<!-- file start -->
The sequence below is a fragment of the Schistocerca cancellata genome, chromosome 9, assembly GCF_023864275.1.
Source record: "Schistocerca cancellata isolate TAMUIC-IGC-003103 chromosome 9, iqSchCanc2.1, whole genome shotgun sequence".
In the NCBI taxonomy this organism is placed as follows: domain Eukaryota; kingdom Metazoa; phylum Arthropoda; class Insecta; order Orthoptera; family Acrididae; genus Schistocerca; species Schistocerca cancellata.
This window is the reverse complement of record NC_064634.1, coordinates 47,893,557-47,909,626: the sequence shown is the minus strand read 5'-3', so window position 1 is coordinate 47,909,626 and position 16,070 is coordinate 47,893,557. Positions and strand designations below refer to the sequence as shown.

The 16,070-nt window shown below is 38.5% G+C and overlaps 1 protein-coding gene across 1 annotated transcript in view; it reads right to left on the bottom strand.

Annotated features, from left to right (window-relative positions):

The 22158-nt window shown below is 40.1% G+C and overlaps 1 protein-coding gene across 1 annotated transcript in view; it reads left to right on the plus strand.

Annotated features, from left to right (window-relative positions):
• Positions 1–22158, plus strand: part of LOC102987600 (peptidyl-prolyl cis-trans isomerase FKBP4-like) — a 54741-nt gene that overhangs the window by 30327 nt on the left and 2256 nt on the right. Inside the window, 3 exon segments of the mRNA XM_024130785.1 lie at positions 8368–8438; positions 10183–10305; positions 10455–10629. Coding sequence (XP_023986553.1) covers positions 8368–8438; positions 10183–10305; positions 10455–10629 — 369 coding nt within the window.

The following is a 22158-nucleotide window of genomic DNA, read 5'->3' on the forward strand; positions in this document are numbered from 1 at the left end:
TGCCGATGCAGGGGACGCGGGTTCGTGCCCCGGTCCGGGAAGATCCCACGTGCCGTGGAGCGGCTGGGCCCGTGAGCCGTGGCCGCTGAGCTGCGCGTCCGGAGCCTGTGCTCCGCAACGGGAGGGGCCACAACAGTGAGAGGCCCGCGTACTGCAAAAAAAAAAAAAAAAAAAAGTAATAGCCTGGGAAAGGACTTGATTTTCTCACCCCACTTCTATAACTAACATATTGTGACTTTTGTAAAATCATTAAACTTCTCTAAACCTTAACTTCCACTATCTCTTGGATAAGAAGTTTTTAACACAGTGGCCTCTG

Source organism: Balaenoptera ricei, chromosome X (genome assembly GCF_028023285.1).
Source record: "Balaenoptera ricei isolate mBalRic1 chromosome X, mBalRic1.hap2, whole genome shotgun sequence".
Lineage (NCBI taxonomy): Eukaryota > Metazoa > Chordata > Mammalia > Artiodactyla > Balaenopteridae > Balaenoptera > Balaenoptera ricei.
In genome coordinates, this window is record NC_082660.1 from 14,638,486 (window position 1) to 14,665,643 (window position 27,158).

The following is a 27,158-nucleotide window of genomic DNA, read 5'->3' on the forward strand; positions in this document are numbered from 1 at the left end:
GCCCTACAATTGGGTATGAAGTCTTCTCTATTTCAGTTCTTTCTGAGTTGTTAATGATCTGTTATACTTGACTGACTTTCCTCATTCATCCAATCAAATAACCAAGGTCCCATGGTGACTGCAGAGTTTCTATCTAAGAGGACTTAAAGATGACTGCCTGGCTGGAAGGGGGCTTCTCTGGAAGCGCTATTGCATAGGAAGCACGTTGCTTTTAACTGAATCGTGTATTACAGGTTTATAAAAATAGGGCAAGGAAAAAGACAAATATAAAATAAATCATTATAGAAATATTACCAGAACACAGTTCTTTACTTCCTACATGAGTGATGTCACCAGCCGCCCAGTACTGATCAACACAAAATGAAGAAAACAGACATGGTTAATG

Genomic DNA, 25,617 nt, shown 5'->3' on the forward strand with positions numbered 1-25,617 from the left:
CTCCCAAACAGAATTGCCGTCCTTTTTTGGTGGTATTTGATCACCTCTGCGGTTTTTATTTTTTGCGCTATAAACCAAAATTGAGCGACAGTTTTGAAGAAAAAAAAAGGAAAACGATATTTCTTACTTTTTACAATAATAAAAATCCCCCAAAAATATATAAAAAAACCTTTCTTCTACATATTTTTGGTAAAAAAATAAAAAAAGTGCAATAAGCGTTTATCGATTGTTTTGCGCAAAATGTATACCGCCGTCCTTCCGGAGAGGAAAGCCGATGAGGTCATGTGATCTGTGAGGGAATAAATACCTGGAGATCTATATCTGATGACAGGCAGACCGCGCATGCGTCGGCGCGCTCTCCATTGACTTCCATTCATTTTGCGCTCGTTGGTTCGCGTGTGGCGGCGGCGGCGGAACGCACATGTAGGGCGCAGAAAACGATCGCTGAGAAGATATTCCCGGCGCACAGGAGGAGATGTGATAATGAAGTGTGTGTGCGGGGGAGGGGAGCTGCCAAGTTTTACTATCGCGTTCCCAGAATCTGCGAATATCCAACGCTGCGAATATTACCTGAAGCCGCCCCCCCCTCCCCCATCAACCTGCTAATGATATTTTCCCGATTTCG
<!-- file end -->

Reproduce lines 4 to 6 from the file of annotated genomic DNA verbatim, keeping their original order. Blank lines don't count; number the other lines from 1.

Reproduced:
This window is the reverse complement of record NC_064634.1, coordinates 47,893,557-47,909,626: the sequence shown is the minus strand read 5'-3', so window position 1 is coordinate 47,909,626 and position 16,070 is coordinate 47,893,557. Positions and strand designations below refer to the sequence as shown.

The 16,070-nt window shown below is 38.5% G+C and overlaps 1 protein-coding gene across 1 annotated transcript in view; it reads right to left on the bottom strand.

Annotated features, from left to right (window-relative positions):